Monterey County California Genealogy and History

Monterey County: Biographies



JOSEPH ROADHOUSE

Everything forceful and vital in the word pioneer finds its example in the life record of Joseph Roadhouse, who braved the dangers of the unknown west and was one of the first to penetrate into the wilds of California, blazing the trails for the oncoming thousands. He aided in bringing to light the wonderful resources of the Pajaro valley and was numbered among its foremost agriculturists and stock raisers. As a citizen he was universally esteemed-an honor to his own generation and an example to the generations that are to follow.

Mr. Roadhouse was a native of England. He was born in Yorkshire and came to the United States in his youth. In 1849 he started for California with a party of emigrants, who chose him as captain of their train. He made the journey with a horse and buggy, being accompanied by his wife and infant sons: George W., now deceased, and John J.; and brought with him a band of horses. Mr. Roadhouse first located in Stockton and there opened a hotel which became the headquarters for thegrospectors going to and from the mines in the mother lode district of California. In 1853 he moved to what was then Monterey county, settling on a farm in the Springfield district of the Pajaro valley. He prospered in his undertaking and gradually increased his holdings until he at length became the owner of one thousand acres of land, on which he engaged in raising horses, cattle and other stock, also operating a dairy. He brought to his occupation keen intelligence as well as a progressive spirit, and by systematic work and unabating energy converted his private enterprise into a public asset.

Mr. Roadhouse was married in Wisconsin to Charlotte Elizabeth Norriss, a native of London, England, and their union was severed by his death in 1871, at the age of fifty-five years. For many years his widow successfully operated the ranch and her demise occurred at the ripe age of eighty-three years. Mr. Roadhouse had the welfare of his community deeply at heart and was ever ready to further any plan for its improvement. He stood firmly for right and justice and was a member of the Vigilantes committee that succeeded in clearing the district of cattle thieves and other desperadoes. When only slightly beyond the meridian of life he was removed from his sphere of usefulness. His integrity of character, unselfish nature and marked public spirit won for him a secure place in the regard of all who knew him.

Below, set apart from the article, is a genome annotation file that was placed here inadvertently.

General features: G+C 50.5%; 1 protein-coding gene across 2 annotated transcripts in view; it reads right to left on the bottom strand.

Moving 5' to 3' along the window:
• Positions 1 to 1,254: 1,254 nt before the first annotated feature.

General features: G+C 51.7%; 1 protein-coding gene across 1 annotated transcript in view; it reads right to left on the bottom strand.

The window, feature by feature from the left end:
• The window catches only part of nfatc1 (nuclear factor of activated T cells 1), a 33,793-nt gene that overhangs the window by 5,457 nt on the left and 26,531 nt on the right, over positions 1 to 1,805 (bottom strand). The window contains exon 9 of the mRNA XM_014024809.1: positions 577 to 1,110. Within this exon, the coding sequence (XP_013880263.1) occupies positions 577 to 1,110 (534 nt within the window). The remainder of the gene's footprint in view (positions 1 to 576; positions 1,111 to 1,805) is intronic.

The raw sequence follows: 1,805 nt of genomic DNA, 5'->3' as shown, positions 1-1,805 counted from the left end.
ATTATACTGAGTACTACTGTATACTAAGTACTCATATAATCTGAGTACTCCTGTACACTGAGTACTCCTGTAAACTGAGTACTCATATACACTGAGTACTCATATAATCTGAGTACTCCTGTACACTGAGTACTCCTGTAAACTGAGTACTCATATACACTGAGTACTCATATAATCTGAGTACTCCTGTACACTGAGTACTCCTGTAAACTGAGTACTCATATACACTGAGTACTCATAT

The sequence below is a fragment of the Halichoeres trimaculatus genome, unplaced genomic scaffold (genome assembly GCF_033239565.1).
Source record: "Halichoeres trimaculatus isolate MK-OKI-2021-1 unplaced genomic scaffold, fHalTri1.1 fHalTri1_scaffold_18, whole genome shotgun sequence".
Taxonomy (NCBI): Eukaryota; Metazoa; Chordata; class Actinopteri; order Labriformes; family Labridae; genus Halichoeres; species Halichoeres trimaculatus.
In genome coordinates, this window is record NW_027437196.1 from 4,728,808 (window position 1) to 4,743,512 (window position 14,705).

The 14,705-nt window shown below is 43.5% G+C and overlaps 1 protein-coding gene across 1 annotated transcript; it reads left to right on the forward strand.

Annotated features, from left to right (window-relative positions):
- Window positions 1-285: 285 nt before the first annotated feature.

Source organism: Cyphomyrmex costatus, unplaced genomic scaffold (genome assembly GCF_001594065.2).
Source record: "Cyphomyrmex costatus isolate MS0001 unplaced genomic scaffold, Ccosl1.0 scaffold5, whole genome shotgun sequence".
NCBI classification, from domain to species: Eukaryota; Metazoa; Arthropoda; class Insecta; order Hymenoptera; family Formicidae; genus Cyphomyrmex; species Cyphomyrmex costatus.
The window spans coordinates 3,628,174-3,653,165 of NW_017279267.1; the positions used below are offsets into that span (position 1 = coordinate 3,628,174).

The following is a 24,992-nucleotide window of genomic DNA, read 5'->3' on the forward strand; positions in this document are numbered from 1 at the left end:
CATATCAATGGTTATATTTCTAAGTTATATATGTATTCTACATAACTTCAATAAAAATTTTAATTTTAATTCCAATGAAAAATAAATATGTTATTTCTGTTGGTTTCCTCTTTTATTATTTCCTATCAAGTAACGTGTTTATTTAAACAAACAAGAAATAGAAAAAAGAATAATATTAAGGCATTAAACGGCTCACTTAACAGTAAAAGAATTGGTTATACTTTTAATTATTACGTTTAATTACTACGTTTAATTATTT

The son, George W. Roadhouse, served for eleven terms as justice of the peace of Monterey county, of which he also acted as county recorder. He lived in Salinas but is now deceased. The surviving children are John J. Roadhouse, of Berkeley, California; and Mrs. Charlotte R. Harding and Mrs. Sarah Lily Palntag, residents of Watsonville. The last named was the second white child born in Pajaro valley. The son, John J. Roadhouse, was born in Wisconsin and is a graduate of the Heald Business College in San Francisco. He owns a portion of the old Roadhouse ranch in the Pajaro valley and also has a fruit orchard near Selma, in Fresno county, California. His son, Dr. Chester L. Roadhouse, now a veterinary surgeon, is a graduate of the Cornell university, and is in charge of the agricultural school at Davis, California. Mrs. Harding has been married twice. Her first husband was J. L. Bruce, a native of Scotland. By that union she has a son, Robert J. Bruce, a prominent building contractor living in King City, Monterey county. He has a wife and three children and along fraternal lines he is identified with the Masonic order. The second marriage of Charlotte (Roadhouse) Bruce was with Marion L. Harding, a first cousin of the late President Harding, and to this union has been born a daughter, Marion. She is now the wife of R. C. Bowlby, of Carlsbad, San Diego county, California, and they have two sons, Ellsworth and Chester.

Source: History of Monterey and Santa Cruz Counties, California : cradle of California's history and romance : dating from the planting of the cross of Christendom upon the shores of Monterey Bay by Fr. Junipero Serra, and those intrepid adventurers who accompanied him, down to the present day. Chicago: S.J. Clarke Pub. Co., 1925, 890 pgs.